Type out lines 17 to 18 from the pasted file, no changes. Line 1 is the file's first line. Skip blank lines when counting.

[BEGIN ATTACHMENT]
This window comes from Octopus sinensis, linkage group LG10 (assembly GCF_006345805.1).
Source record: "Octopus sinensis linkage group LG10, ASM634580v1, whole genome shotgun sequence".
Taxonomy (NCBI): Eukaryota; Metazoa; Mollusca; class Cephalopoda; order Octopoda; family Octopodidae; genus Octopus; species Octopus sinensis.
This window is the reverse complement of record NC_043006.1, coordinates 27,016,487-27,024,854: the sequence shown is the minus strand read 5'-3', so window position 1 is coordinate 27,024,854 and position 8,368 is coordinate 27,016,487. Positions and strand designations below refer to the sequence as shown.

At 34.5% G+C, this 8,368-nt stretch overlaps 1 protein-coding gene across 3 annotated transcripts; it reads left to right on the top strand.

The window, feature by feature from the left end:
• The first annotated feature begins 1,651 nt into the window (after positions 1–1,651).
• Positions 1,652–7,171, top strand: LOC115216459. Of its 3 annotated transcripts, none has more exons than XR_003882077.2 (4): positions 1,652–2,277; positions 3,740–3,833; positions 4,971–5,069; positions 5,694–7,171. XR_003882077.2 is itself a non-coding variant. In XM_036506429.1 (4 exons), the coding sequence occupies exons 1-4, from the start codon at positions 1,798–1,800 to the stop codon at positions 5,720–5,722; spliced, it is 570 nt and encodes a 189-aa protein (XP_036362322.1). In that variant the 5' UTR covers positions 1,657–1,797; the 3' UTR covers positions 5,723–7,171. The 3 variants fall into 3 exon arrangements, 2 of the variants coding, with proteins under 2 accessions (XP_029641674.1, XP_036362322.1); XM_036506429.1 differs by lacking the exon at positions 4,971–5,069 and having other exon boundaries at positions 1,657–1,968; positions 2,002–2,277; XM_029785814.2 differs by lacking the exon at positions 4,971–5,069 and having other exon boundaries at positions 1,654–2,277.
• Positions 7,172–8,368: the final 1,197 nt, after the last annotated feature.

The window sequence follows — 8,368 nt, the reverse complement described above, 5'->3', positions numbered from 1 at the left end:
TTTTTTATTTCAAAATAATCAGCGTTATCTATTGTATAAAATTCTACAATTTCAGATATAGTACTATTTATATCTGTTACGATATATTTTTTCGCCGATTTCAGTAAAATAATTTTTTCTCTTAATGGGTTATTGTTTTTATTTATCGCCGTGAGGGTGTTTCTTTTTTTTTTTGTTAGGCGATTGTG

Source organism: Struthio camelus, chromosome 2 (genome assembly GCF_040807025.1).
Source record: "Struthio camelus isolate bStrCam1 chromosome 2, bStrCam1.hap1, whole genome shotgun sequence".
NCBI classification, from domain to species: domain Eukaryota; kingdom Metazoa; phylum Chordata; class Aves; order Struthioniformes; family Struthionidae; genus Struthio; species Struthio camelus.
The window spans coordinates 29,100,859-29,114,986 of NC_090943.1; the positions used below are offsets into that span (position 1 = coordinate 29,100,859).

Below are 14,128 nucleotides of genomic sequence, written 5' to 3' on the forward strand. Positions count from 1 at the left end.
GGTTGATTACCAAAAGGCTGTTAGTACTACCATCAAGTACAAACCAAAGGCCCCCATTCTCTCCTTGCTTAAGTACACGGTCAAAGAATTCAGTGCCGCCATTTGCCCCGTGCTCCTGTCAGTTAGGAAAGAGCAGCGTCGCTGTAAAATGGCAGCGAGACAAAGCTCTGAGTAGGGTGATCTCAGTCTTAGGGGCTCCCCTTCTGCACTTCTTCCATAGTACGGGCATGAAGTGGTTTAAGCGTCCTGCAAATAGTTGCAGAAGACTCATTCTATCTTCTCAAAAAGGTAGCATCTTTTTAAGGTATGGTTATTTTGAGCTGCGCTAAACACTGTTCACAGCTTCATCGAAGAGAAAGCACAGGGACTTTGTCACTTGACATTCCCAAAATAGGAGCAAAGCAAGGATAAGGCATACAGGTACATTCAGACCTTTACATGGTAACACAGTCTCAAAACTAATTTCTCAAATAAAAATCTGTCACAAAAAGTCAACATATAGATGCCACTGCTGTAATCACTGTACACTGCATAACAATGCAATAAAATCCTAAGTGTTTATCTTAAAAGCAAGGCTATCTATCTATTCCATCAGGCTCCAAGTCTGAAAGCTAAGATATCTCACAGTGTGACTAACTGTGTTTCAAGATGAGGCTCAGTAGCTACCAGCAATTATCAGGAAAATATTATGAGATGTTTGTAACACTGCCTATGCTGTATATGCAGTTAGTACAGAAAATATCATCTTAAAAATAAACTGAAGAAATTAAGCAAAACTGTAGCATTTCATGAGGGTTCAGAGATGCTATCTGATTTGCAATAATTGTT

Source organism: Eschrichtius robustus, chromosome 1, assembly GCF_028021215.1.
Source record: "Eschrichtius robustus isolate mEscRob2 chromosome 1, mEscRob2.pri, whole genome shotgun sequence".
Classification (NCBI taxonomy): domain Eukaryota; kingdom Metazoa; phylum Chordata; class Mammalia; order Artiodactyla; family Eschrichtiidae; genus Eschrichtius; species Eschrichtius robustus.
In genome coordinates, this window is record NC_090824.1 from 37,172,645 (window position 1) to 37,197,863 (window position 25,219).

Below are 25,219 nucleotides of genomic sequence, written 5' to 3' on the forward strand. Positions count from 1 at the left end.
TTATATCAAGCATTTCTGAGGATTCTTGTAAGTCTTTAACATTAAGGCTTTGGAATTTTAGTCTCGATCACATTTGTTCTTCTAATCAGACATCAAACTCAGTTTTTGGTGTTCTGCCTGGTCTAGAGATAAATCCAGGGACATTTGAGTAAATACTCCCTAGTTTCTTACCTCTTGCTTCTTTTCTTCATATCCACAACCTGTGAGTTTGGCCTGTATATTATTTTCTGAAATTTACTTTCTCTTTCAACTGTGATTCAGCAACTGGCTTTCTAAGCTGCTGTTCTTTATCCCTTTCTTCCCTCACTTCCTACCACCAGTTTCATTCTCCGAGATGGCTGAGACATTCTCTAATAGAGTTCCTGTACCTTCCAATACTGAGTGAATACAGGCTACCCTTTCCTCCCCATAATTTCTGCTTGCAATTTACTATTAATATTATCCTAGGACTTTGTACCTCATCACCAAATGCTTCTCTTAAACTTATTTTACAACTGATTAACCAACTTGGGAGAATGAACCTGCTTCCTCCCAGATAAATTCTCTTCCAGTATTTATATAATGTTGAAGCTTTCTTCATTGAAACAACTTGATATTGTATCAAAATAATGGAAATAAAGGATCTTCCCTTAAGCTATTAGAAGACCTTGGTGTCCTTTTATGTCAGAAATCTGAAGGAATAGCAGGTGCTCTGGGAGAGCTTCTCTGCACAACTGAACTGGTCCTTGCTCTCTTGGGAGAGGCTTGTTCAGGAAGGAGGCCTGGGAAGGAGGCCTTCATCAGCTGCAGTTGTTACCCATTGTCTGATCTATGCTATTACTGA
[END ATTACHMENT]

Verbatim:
GGTTGATTACCAAAAGGCTGTTAGTACTACCATCAAGTACAAACCAAAGGCCCCCATTCTCTCCTTGCTTAAGTACACGGTCAAAGAATTCAGTGCCGCCATTTGCCCCGTGCTCCTGTCAGTTAGGAAAGAGCAGCGTCGCTGTAAAATGGCAGCGAGACAAAGCTCTGAGTAGGGTGATCTCAGTCTTAGGGGCTCCCCTTCTGCACTTCTTCCATAGTACGGGCATGAAGTGGTTTAAGCGTCCTGCAAATAGTTGCAGAAGACTCATTCTATCTTCTCAAAAAGGTAGCATCTTTTTAAGGTATGGTTATTTTGAGCTGCGCTAAACACTGTTCACAGCTTCATCGAAGAGAAAGCACAGGGACTTTGTCACTTGACATTCCCAAAATAGGAGCAAAGCAAGGATAAGGCATACAGGTACATTCAGACCTTTACATGGTAACACAGTCTCAAAACTAATTTCTCAAATAAAAATCTGTCACAAAAAGTCAACATATAGATGCCACTGCTGTAATCACTGTACACTGCATAACAATGCAATAAAATCCTAAGTGTTTATCTTAAAAGCAAGGCTATCTATCTATTCCATCAGGCTCCAAGTCTGAAAGCTAAGATATCTCACAGTGTGACTAACTGTGTTTCAAGATGAGGCTCAGTAGCTACCAGCAATTATCAGGAAAATATTATGAGATGTTTGTAACACTGCCTATGCTGTATATGCAGTTAGTACAGAAAATATCATCTTAAAAATAAACTGAAGAAATTAAGCAAAACTGTAGCATTTCATGAGGGTTCAGAGATGCTATCTGATTTGCAATAATTGTT

Source organism: Eschrichtius robustus, chromosome 1, assembly GCF_028021215.1.